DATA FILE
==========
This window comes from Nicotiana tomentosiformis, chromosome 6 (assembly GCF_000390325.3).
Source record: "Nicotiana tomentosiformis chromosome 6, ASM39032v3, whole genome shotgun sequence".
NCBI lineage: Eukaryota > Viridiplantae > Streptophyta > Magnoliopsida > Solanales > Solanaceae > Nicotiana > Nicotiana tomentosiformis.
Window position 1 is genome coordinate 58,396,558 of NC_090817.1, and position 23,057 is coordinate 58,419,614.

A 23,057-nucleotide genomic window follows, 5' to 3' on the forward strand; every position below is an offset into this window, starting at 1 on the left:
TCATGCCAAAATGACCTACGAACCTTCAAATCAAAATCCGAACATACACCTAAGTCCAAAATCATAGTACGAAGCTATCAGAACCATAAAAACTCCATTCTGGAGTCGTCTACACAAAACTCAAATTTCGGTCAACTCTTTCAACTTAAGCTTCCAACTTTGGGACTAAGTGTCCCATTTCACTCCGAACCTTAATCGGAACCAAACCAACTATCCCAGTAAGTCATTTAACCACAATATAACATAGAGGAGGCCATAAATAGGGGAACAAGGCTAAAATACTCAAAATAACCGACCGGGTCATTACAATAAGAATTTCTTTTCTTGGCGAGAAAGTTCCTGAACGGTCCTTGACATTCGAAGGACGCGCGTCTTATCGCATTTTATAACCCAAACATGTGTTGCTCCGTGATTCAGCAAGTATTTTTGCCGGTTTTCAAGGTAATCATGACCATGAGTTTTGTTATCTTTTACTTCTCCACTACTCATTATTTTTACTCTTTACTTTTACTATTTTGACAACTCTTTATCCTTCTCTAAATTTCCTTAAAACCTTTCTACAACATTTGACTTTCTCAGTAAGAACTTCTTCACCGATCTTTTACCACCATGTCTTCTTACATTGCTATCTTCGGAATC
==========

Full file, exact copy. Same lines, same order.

This window comes from Nicotiana tomentosiformis, chromosome 6 (assembly GCF_000390325.3).
Source record: "Nicotiana tomentosiformis chromosome 6, ASM39032v3, whole genome shotgun sequence".
NCBI lineage: Eukaryota > Viridiplantae > Streptophyta > Magnoliopsida > Solanales > Solanaceae > Nicotiana > Nicotiana tomentosiformis.
Window position 1 is genome coordinate 58,396,558 of NC_090817.1, and position 23,057 is coordinate 58,419,614.

A 23,057-nucleotide genomic window follows, 5' to 3' on the forward strand; every position below is an offset into this window, starting at 1 on the left:
TCATGCCAAAATGACCTACGAACCTTCAAATCAAAATCCGAACATACACCTAAGTCCAAAATCATAGTACGAAGCTATCAGAACCATAAAAACTCCATTCTGGAGTCGTCTACACAAAACTCAAATTTCGGTCAACTCTTTCAACTTAAGCTTCCAACTTTGGGACTAAGTGTCCCATTTCACTCCGAACCTTAATCGGAACCAAACCAACTATCCCAGTAAGTCATTTAACCACAATATAACATAGAGGAGGCCATAAATAGGGGAACAAGGCTAAAATACTCAAAATAACCGACCGGGTCATTACAATAAGAATTTCTTTTCTTGGCGAGAAAGTTCCTGAACGGTCCTTGACATTCGAAGGACGCGCGTCTTATCGCATTTTATAACCCAAACATGTGTTGCTCCGTGATTCAGCAAGTATTTTTGCCGGTTTTCAAGGTAATCATGACCATGAGTTTTGTTATCTTTTACTTCTCCACTACTCATTATTTTTACTCTTTACTTTTACTATTTTGACAACTCTTTATCCTTCTCTAAATTTCCTTAAAACCTTTCTACAACATTTGACTTTCTCAGTAAGAACTTCTTCACCGATCTTTTACCACCATGTCTTCTTACATTGCTATCTTCGGAATC